One day, Seilheimer, who is known as Charlie, stopped in Orange, about 90 miles southwest of Washington, to visit friends Rita and Sheldon Clark, who owned Mount Sharon. They were thinking of selling and wanted his advice.
When he returned home to Warrenton, Charlie mentioned to his wife, Mary Lou, that the Clarks were thinking about selling Mount Sharon.
“Mary Lou perked right up,” Charlie said. “She said, ‘You’ve always said they bought one of the most beautiful places in Virginia. What about that for us?’ ”
The next day they drove down to Mount Sharon so Mary Lou could see the property for the first time. After they went through the house, Charlie turned to his wife and asked her what she thought.
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“She said, ‘I think if you don’t buy this place before we leave, you are out of your mind,’ ” Charlie said.
Mount Sharon is on land that was granted in 1726 and 1727 to John and Frances Taliferro. It remained in the Taliferro family until 1935, when Ellsworth and Elizabeth Augustus bought it. A businessman from Cleveland, Ellsworth Augustus was also president of the Boy Scouts of America.
The Augustuses demolished the Second Empire residence on the property and hired a renowned New York architect, Louis Bancel LaFarge, to design the Georgian Revival mansion. It was the pleasing symmetry of the five-part brick house that originally drew the Seilheimers to the property.
“I’m a nut on Georgian architecture,” Charlie said.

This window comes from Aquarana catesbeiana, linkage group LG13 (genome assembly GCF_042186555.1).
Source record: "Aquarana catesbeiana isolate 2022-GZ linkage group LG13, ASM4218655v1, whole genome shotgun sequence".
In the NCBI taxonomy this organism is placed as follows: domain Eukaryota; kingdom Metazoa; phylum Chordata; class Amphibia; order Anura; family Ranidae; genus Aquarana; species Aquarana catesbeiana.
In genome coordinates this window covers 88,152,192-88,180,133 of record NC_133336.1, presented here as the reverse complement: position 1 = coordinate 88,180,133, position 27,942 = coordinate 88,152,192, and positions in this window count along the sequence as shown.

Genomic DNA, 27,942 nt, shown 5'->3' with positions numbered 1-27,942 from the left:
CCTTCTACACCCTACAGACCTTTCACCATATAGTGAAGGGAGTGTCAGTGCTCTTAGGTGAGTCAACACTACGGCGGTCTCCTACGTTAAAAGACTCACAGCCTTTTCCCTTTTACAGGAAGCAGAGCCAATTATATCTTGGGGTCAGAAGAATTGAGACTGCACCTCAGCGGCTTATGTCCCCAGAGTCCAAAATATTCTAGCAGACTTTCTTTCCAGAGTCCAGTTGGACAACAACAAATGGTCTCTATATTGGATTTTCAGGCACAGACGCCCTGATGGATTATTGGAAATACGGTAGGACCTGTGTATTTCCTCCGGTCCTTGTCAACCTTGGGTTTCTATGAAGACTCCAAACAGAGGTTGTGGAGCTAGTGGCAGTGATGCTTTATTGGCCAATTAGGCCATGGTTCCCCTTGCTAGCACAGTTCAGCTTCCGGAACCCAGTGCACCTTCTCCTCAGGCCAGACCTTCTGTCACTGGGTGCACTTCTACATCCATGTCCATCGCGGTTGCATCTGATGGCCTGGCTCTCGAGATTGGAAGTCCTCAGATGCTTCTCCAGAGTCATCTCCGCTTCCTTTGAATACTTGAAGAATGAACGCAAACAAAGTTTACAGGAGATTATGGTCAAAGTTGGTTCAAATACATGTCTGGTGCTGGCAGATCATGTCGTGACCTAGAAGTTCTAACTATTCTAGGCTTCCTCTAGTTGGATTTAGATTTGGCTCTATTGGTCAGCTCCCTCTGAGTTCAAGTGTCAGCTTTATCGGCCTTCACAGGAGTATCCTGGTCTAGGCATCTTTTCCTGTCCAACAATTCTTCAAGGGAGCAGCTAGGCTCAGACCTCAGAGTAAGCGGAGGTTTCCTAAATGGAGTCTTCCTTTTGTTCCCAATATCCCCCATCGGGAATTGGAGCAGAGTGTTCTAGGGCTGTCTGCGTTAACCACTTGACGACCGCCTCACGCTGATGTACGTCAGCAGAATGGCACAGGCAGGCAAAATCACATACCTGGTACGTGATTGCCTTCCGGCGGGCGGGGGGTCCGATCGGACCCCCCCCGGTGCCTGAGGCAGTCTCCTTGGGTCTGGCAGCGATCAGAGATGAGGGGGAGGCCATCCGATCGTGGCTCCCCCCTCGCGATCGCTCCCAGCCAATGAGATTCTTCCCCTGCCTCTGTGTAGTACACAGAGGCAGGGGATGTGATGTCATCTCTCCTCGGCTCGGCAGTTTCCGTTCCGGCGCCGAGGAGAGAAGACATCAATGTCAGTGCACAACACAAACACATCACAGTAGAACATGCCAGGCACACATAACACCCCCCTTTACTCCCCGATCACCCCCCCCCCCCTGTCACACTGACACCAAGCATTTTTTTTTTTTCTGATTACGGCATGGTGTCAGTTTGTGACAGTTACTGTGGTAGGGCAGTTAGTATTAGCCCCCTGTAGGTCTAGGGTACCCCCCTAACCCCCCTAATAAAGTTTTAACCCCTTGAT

The house, which is on the National Register of Historic Places, is as lovely as it is solidly built. Constructed of steel and masonry, the interior features intimate rooms, arches, ornate millwork, and pegged and quarter-sawn oak floors.
“We’ve been here a long time — it must be almost 25 years — and I don’t walk through this house without thinking what a wonderful house it is,” Mary Lou said.
But the gardens are what make this property stand out. Taking advantage of the second-highest point in Orange County and its panoramic views of the Blue Ridge Mountains, the 10-acre gardens rival the most exquisite gardens, public or private, in the world.
The Seilheimers extensively researched Italian, French and English garden styles when planning their masterpiece. They hired landscape architect Charles Stick to bring their vision to life.
The terraced garden has a 450-foot “center hall,” formed by boxwoods, that stretches from east to west behind the house. On either side of the hall are “rooms” or separate gardens — the knot garden, the hydrangea garden, the spring garden, the summer garden and the rose garden. Each room is “painted” with a colorful mix of flowering plants.
The gardens also have pergolas, water features such as fountains and ponds, and sculptures from Virginia and